Thursday, 19 June 2014

Our Villa In The Tuscan Hills

I sit on the patio of an ancient Italian villa set high on the hillside of the Tuscan valley near Florence, the Villa Campestri, the new building having been constructed in the Renaissance, only five hundred years or so back, on the grounds and foundations of an ancient fort, built some 300 years before the new. The air is pleasantly cool here in the shade while sun shines, illuminating the hillsides of green, the scent of the gardens drifting by on the gentle breeze rising up from the valley below. The staff chatters in the musical lilt of Italian, guests speaking English, German, Dutch and who knows what else. It is a scene of international pastorality.

We drove here yesterday, or rather Cheryl drove, I, imprisoned in the passenger seat, trapped with legs that no longer work in a car with no hand controls. It was the first time in as long as I can remember that I did not drive at least some of a road trip, if not all of it. The time in the passenger seat was easy, allowing me to nap, to rest, and to watch the Italian countryside roll by, fields of corn, rows of fig trees, vineyards in every small patch that would hold them.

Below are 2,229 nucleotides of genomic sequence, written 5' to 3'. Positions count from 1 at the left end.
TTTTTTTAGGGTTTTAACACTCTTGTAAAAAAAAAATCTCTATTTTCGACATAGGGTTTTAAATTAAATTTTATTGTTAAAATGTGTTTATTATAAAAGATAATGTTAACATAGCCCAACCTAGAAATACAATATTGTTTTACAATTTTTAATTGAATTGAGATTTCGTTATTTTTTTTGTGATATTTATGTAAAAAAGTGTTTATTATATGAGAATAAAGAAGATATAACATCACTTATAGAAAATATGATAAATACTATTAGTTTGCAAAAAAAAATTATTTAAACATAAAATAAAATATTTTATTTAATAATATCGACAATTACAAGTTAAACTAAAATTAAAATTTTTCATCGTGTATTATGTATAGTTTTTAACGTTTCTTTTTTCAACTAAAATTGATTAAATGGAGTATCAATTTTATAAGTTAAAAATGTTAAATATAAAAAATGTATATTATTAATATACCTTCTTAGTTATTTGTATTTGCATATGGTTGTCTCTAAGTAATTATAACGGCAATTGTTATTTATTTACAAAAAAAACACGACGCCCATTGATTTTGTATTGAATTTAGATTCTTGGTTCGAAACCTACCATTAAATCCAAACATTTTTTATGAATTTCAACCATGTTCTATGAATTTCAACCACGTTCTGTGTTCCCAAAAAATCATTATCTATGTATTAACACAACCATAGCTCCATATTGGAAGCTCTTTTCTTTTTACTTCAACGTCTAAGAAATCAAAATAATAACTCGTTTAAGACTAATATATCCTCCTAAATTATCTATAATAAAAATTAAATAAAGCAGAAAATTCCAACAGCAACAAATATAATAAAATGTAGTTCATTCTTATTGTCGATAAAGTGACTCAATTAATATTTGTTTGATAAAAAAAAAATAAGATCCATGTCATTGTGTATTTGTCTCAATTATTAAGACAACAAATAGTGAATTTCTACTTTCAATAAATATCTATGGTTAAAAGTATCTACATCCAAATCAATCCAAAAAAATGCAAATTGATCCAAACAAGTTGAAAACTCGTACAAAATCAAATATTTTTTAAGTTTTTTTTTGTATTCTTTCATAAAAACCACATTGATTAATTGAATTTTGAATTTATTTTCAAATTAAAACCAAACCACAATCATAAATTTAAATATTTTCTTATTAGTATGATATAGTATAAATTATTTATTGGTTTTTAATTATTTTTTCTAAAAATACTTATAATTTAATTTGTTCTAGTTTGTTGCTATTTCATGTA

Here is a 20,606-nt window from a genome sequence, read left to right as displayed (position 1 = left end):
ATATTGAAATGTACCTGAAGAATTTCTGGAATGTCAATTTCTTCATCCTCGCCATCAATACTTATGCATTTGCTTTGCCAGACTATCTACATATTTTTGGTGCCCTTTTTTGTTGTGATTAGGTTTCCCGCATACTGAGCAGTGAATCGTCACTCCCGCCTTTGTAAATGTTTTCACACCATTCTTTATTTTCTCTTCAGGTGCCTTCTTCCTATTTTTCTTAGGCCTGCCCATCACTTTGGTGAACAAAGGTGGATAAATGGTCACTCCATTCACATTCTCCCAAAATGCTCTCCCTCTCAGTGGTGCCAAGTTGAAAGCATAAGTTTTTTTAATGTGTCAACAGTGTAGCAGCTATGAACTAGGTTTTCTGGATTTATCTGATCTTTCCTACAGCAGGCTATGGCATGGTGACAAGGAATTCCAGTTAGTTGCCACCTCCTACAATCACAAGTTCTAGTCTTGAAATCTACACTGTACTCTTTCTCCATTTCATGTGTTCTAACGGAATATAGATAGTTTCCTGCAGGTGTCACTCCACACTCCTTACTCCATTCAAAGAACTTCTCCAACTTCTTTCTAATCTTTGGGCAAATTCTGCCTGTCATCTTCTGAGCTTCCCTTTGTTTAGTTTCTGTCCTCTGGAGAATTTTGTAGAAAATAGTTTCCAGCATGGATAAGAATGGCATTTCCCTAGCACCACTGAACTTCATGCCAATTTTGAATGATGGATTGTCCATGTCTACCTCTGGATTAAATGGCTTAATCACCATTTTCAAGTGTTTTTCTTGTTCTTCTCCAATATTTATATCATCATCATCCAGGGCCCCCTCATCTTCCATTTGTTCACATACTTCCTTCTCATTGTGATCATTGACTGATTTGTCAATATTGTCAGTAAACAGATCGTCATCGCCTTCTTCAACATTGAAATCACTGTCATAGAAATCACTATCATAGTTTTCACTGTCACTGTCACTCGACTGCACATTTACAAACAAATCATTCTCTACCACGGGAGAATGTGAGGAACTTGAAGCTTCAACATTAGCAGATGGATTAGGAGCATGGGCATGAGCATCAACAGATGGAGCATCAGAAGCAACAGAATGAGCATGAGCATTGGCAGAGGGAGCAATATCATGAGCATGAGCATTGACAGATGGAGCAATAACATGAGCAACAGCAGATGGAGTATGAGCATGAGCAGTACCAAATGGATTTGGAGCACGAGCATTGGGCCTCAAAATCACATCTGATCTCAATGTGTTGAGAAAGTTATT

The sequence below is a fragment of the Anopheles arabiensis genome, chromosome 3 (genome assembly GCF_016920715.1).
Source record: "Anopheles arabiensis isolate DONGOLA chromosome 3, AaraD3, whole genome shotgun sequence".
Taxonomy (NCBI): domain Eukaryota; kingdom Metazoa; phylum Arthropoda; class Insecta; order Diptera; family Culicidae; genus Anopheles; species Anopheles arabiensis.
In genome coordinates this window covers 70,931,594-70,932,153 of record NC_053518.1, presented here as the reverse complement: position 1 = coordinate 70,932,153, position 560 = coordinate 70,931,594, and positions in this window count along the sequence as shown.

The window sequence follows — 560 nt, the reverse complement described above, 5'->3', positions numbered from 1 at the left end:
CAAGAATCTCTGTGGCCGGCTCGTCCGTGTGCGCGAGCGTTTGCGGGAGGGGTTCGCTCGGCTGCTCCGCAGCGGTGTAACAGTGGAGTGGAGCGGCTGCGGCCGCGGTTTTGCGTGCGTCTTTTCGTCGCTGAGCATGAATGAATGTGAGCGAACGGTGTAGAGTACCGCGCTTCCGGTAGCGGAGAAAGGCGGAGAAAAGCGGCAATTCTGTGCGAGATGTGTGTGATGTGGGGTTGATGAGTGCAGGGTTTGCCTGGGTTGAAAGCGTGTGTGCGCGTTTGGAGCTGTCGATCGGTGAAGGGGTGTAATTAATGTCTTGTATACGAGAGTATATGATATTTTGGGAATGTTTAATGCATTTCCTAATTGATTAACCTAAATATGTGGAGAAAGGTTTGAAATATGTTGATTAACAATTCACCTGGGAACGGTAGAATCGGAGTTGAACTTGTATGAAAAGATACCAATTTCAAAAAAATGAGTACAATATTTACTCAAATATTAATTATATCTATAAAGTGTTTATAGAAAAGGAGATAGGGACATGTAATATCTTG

Our original plan had been to drive from Milan to Cingue Terre, about three hours. I looked the route up on Google Maps, seeing that the Google directions took us from Milan to Genoa and then down the Ligurian coast. We got in the car and punched our destination into the GPS supplied by the rental agency. It had trouble finding our destinations, something we put down to spelling on our part. We eventually found something close, with a route taking us further south, on a winding mountain road splitting the Appenines. It was about an hour along this road when we discovered why Google had a different route. The road was completely closed about 35 KM from our destination, undergoing apparently necessary roadwork.

We started to take an alternate route through narrow mountain roads that became ever narrower as we went along. Sensing a bad end to this detour, we asked a local about the way whereupon he told us that we could get there but it would take many hours and the roads would get much worse. We turned around and headed back the way we came, eventually getting to the highway. At that point we decided to defer our explorations for today, heading instead to our villa for the night.

The drive, once again piercing the low ridges and steep valleys of the Appenines Mountains, took another couple of hours, finally ending once again on a narrow, steep, twisting mountain road. Cheryl had a full day of it, driving twisting mountain roads through rural Italy. Me? I took it easy.

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